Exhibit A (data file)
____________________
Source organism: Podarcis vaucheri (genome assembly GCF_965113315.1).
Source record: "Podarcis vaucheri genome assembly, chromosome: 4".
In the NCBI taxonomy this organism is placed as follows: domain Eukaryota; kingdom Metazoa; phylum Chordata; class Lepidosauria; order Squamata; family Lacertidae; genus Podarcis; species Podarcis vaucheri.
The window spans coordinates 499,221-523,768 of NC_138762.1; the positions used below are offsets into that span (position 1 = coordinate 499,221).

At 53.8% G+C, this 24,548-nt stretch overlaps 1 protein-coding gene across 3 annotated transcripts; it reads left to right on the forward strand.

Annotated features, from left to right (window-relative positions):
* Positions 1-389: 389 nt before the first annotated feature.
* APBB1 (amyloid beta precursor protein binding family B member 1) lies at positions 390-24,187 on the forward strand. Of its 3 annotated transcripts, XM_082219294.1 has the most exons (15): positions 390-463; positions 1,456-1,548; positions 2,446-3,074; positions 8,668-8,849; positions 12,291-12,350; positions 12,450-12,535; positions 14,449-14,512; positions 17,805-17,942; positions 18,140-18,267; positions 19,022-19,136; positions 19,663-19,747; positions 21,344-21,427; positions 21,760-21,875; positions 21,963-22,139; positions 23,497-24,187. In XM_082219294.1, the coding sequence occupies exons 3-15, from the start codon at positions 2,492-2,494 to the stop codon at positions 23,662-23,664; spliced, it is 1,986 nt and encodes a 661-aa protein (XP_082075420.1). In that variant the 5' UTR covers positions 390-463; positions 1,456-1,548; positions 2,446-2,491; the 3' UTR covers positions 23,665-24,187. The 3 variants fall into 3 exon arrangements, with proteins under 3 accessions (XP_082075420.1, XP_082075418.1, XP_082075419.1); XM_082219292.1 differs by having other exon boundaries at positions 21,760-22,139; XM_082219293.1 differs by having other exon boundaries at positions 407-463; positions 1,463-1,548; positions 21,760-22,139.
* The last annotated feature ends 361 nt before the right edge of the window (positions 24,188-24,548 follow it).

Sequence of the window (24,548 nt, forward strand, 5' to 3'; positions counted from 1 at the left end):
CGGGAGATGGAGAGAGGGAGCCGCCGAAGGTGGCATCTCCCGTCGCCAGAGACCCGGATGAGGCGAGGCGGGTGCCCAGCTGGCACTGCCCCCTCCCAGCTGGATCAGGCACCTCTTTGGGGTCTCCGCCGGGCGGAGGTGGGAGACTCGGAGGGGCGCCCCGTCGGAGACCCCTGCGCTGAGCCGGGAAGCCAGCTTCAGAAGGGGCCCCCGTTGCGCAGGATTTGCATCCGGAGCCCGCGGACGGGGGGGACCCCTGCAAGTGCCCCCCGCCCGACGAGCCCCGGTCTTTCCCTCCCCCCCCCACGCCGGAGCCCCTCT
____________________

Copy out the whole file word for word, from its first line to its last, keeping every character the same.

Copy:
Source organism: Podarcis vaucheri (genome assembly GCF_965113315.1).
Source record: "Podarcis vaucheri genome assembly, chromosome: 4".
In the NCBI taxonomy this organism is placed as follows: domain Eukaryota; kingdom Metazoa; phylum Chordata; class Lepidosauria; order Squamata; family Lacertidae; genus Podarcis; species Podarcis vaucheri.
The window spans coordinates 499,221-523,768 of NC_138762.1; the positions used below are offsets into that span (position 1 = coordinate 499,221).

At 53.8% G+C, this 24,548-nt stretch overlaps 1 protein-coding gene across 3 annotated transcripts; it reads left to right on the forward strand.

Annotated features, from left to right (window-relative positions):
* Positions 1-389: 389 nt before the first annotated feature.
* APBB1 (amyloid beta precursor protein binding family B member 1) lies at positions 390-24,187 on the forward strand. Of its 3 annotated transcripts, XM_082219294.1 has the most exons (15): positions 390-463; positions 1,456-1,548; positions 2,446-3,074; positions 8,668-8,849; positions 12,291-12,350; positions 12,450-12,535; positions 14,449-14,512; positions 17,805-17,942; positions 18,140-18,267; positions 19,022-19,136; positions 19,663-19,747; positions 21,344-21,427; positions 21,760-21,875; positions 21,963-22,139; positions 23,497-24,187. In XM_082219294.1, the coding sequence occupies exons 3-15, from the start codon at positions 2,492-2,494 to the stop codon at positions 23,662-23,664; spliced, it is 1,986 nt and encodes a 661-aa protein (XP_082075420.1). In that variant the 5' UTR covers positions 390-463; positions 1,456-1,548; positions 2,446-2,491; the 3' UTR covers positions 23,665-24,187. The 3 variants fall into 3 exon arrangements, with proteins under 3 accessions (XP_082075420.1, XP_082075418.1, XP_082075419.1); XM_082219292.1 differs by having other exon boundaries at positions 21,760-22,139; XM_082219293.1 differs by having other exon boundaries at positions 407-463; positions 1,463-1,548; positions 21,760-22,139.
* The last annotated feature ends 361 nt before the right edge of the window (positions 24,188-24,548 follow it).

Sequence of the window (24,548 nt, forward strand, 5' to 3'; positions counted from 1 at the left end):
CGGGAGATGGAGAGAGGGAGCCGCCGAAGGTGGCATCTCCCGTCGCCAGAGACCCGGATGAGGCGAGGCGGGTGCCCAGCTGGCACTGCCCCCTCCCAGCTGGATCAGGCACCTCTTTGGGGTCTCCGCCGGGCGGAGGTGGGAGACTCGGAGGGGCGCCCCGTCGGAGACCCCTGCGCTGAGCCGGGAAGCCAGCTTCAGAAGGGGCCCCCGTTGCGCAGGATTTGCATCCGGAGCCCGCGGACGGGGGGGACCCCTGCAAGTGCCCCCCGCCCGACGAGCCCCGGTCTTTCCCTCCCCCCCCCACGCCGGAGCCCCTCT